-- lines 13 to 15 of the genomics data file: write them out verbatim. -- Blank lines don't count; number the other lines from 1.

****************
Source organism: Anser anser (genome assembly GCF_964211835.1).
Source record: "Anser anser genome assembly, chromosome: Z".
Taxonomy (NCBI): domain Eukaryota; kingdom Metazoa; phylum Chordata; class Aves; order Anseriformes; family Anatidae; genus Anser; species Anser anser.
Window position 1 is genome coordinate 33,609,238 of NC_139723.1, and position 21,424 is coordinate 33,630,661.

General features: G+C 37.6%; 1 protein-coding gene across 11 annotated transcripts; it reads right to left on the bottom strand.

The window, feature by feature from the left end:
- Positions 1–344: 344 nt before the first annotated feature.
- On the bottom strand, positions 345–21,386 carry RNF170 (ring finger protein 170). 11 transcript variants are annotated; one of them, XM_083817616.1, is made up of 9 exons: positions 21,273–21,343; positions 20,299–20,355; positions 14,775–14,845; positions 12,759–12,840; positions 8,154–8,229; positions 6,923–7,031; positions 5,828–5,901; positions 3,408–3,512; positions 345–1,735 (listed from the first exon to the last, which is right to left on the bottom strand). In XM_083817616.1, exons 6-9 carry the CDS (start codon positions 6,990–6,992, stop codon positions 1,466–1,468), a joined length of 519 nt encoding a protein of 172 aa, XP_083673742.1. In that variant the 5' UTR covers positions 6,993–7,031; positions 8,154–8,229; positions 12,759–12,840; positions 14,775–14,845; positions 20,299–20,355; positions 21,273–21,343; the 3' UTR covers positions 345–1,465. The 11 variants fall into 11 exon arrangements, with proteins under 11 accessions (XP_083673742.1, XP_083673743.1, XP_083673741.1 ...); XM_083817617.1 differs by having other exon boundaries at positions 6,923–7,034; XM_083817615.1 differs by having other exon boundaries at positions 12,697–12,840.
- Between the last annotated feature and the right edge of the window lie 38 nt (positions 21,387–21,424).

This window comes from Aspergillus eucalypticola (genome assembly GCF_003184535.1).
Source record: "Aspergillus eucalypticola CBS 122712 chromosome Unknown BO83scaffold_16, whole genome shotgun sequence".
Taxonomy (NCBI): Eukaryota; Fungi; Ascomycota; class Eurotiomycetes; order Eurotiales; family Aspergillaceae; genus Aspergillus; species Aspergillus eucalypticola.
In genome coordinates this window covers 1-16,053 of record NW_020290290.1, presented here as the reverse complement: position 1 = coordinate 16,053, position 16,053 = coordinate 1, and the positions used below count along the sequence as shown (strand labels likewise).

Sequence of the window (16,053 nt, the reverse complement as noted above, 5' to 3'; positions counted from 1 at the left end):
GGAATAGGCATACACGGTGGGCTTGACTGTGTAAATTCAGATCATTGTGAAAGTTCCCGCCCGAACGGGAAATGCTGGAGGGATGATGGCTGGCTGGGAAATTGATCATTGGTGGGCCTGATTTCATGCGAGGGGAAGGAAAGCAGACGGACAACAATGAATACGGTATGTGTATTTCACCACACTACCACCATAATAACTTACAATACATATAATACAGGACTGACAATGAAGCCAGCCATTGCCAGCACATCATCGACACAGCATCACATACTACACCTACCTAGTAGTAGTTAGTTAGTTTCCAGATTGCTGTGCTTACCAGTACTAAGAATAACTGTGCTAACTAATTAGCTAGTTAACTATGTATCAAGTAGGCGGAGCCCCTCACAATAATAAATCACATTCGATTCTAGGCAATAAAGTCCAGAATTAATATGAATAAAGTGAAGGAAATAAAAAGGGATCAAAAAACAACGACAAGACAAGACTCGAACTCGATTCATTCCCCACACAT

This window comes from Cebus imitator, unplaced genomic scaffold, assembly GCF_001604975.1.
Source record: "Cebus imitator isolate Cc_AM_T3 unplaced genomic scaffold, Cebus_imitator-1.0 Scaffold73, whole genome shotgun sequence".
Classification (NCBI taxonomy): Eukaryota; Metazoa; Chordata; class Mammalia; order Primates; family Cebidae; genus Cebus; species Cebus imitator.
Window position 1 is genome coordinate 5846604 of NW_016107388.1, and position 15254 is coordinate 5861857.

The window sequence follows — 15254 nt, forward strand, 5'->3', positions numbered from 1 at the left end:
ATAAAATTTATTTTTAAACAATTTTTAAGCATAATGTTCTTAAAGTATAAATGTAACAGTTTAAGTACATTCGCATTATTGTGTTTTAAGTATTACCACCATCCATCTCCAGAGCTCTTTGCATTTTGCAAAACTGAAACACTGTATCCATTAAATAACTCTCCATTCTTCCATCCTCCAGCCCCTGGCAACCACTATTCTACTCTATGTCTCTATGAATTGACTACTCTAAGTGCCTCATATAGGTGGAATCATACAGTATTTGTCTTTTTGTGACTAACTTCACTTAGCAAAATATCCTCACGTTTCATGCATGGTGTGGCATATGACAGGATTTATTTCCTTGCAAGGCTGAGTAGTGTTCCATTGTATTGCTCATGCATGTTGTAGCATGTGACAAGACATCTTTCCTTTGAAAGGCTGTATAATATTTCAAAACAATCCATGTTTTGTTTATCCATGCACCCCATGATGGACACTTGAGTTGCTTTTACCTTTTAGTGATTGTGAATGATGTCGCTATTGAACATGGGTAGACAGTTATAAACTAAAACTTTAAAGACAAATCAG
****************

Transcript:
In genome coordinates this window covers 1-16,053 of record NW_020290290.1, presented here as the reverse complement: position 1 = coordinate 16,053, position 16,053 = coordinate 1, and the positions used below count along the sequence as shown (strand labels likewise).

Sequence of the window (16,053 nt, the reverse complement as noted above, 5' to 3'; positions counted from 1 at the left end):
GGAATAGGCATACACGGTGGGCTTGACTGTGTAAATTCAGATCATTGTGAAAGTTCCCGCCCGAACGGGAAATGCTGGAGGGATGATGGCTGGCTGGGAAATTGATCATTGGTGGGCCTGATTTCATGCGAGGGGAAGGAAAGCAGACGGACAACAATGAATACGGTATGTGTATTTCACCACACTACCACCATAATAACTTACAATACATATAATACAGGACTGACAATGAAGCCAGCCATTGCCAGCACATCATCGACACAGCATCACATACTACACCTACCTAGTAGTAGTTAGTTAGTTTCCAGATTGCTGTGCTTACCAGTACTAAGAATAACTGTGCTAACTAATTAGCTAGTTAACTATGTATCAAGTAGGCGGAGCCCCTCACAATAATAAATCACATTCGATTCTAGGCAATAAAGTCCAGAATTAATATGAATAAAGTGAAGGAAATAAAAAGGGATCAAAAAACAACGACAAGACAAGACTCGAACTCGATTCATTCCCCACACAT